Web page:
I just finished Tracy Lee Simmons’ Climbing Parnassus: A New Apologia for Greek and Latin (ISI Books, 2002). My feelings are mixed. Others have raved about it, but I can’t quite rave, since Simmons is openly a humanist (in the best sense of the word). His work needs to be balanced out by a heavy dose of Augustinianism and classical Protestant thought. Any education, no matter how humanistic its ideals or how rigorous and classical, will run aground on the basic fact of human existence: sin. Classical education needs redemption just as much as modern secularist education. That said, Simmons proves that Dorothy Sayers is not the last word (or the first word!) on classical education. Those involved in the classical Christian movement need to read Simmons, just to regain a little historical consciousness. It’s ironic that those of us touting classics and history are sometimes quite provincial. We need to get back to the education that produced Calvin, Melanchthon, Lewis, Tolkien, and Dabney (not to mention most of the founders of America). If you think your local classical Christian school is doing this, you might want to check out Simmons (though I think the local classical school/homeschool is the best place for our children).
Some samples: “the more ‘useful’ a curriculum, the less valuable it may be for the long-term interests of the learner. That which we get on our own initiative is just as important as that which is taught us in the classroom,” (230).
“Generations of educated men and women, for example, have read and enjoyed Shakespeare without getting him in school. The classroom saw them reading Homer and Horace, counting hexameter feet and agonizing over the force of a Greek particle. They weren’t ‘appreciating’; they were working,” (230).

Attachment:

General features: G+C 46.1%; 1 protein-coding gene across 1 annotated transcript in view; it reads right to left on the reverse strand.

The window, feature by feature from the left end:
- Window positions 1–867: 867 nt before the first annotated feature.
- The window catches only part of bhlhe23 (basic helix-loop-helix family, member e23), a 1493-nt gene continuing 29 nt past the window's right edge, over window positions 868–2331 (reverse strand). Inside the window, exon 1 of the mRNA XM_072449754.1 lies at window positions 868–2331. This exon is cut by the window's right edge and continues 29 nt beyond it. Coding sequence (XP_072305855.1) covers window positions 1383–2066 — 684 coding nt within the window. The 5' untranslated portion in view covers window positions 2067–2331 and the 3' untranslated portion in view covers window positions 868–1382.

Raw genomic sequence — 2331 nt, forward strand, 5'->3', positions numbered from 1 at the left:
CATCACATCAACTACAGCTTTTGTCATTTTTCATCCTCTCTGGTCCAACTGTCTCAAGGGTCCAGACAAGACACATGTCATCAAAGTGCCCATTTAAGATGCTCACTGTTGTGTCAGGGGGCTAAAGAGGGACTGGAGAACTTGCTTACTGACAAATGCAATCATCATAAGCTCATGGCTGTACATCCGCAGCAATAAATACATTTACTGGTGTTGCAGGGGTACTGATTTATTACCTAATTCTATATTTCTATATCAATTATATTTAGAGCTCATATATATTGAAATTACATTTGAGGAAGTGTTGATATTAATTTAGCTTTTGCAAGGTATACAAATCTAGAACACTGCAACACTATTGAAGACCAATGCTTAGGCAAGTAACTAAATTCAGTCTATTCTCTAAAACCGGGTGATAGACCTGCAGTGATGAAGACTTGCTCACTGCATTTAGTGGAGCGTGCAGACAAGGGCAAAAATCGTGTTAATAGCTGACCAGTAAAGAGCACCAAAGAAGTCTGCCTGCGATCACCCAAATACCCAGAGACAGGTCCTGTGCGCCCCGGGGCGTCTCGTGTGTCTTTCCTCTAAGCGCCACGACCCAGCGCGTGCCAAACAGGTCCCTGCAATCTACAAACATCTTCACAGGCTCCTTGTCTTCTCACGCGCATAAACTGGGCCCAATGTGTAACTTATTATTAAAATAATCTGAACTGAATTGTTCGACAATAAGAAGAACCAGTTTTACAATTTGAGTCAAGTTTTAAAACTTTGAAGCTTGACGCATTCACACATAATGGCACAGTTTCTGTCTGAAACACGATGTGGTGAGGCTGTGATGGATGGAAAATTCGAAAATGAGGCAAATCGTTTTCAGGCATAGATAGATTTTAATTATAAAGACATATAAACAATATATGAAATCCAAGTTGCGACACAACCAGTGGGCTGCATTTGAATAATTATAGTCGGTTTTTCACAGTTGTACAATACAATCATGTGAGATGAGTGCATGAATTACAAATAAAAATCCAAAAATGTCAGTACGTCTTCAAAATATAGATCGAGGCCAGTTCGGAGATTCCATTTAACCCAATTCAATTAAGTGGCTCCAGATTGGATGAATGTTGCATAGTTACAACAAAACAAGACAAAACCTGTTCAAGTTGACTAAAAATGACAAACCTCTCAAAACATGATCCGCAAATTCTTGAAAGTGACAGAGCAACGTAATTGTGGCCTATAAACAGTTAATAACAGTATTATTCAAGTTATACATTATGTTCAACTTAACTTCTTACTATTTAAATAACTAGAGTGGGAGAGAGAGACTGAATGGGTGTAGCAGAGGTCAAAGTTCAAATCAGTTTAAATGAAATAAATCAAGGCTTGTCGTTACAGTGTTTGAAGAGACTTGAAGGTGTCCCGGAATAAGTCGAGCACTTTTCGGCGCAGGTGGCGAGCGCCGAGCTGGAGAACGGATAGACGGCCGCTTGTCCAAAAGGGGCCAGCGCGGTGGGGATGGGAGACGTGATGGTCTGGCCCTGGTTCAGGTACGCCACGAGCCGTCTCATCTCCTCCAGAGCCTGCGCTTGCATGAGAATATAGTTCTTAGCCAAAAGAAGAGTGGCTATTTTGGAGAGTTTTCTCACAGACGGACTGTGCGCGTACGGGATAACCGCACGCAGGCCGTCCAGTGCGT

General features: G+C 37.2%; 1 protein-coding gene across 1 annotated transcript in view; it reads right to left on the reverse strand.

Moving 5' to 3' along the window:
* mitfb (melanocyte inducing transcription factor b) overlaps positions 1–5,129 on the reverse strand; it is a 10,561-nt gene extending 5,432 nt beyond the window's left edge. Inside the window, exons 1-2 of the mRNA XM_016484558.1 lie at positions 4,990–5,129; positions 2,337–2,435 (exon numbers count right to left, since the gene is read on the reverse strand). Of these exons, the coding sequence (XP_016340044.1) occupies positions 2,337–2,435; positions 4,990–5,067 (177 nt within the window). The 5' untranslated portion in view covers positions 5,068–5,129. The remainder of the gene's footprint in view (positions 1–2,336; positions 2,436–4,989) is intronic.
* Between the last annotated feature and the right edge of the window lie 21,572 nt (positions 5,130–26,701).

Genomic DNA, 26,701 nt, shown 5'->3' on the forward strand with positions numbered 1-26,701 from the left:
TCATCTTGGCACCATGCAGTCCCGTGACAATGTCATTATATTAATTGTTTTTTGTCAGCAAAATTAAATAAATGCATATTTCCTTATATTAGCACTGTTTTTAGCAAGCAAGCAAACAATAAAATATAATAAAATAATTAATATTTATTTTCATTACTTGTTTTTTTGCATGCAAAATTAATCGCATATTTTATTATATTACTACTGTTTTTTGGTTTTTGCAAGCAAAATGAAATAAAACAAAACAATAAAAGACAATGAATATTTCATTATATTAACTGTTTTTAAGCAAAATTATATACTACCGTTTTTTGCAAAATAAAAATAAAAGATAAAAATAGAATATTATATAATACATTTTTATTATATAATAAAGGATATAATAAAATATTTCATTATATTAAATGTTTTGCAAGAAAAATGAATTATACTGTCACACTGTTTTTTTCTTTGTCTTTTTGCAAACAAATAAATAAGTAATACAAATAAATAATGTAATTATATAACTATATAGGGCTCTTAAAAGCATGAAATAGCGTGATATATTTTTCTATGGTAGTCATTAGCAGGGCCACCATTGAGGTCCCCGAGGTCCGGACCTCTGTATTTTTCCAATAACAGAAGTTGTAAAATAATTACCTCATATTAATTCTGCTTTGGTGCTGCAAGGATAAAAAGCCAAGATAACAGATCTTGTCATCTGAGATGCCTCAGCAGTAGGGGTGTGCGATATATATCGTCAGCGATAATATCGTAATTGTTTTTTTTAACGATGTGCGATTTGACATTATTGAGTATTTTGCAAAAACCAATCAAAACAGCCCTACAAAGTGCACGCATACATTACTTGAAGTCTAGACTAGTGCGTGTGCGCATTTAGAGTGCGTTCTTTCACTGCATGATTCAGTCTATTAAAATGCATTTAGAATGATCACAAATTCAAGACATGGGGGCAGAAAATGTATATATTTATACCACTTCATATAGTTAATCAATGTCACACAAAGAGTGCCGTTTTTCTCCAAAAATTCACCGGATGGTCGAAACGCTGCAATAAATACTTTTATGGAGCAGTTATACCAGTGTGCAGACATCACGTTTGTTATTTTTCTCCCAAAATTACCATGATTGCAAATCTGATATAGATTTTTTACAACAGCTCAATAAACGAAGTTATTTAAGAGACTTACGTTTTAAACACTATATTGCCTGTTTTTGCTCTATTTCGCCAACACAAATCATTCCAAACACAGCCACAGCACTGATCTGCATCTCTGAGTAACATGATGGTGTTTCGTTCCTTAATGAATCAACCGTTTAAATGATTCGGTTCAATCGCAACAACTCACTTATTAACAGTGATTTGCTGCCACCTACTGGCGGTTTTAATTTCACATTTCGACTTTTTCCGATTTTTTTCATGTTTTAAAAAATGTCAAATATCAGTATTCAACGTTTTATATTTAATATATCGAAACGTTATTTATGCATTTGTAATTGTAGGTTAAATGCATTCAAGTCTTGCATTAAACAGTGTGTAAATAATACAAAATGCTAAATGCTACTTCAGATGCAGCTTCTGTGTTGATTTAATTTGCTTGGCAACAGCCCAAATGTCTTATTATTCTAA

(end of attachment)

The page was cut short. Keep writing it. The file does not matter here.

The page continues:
“Modern literature can be counted on to convey to the student neither discipline nor culture, being but ‘the ephemeral productivity of the hour.’ Anyone not reading on his own the good novels of his day, or those of the day before yesterday, has no business pretending to a humanistic education anyway,” (235).
“Of course we must also declare, directly and without hedging, that a course of study in classics is not vocational. It hasn’t been for two or three hundred years,” (241).
“Humility remains a decent aim for the well-educated mind. Let us not try to do too much … Dissipation of effort can lead to despair; the world outside will catch up with the young soon enough. School ought to be a training ground for the intellect, not a clearinghouse for ‘skill’: and if it’s to be the latter, we should admit it … why should we teach anything other than languages, mathematics, and geography before the age of thirteen?” (242).
This will probably make no sense to most readers of these excerpts, just as they flummoxed me at first. However, reading Simmons will help us transcend our modern cul-de-sac, and help us see why such ideas were taken for granted for centuries.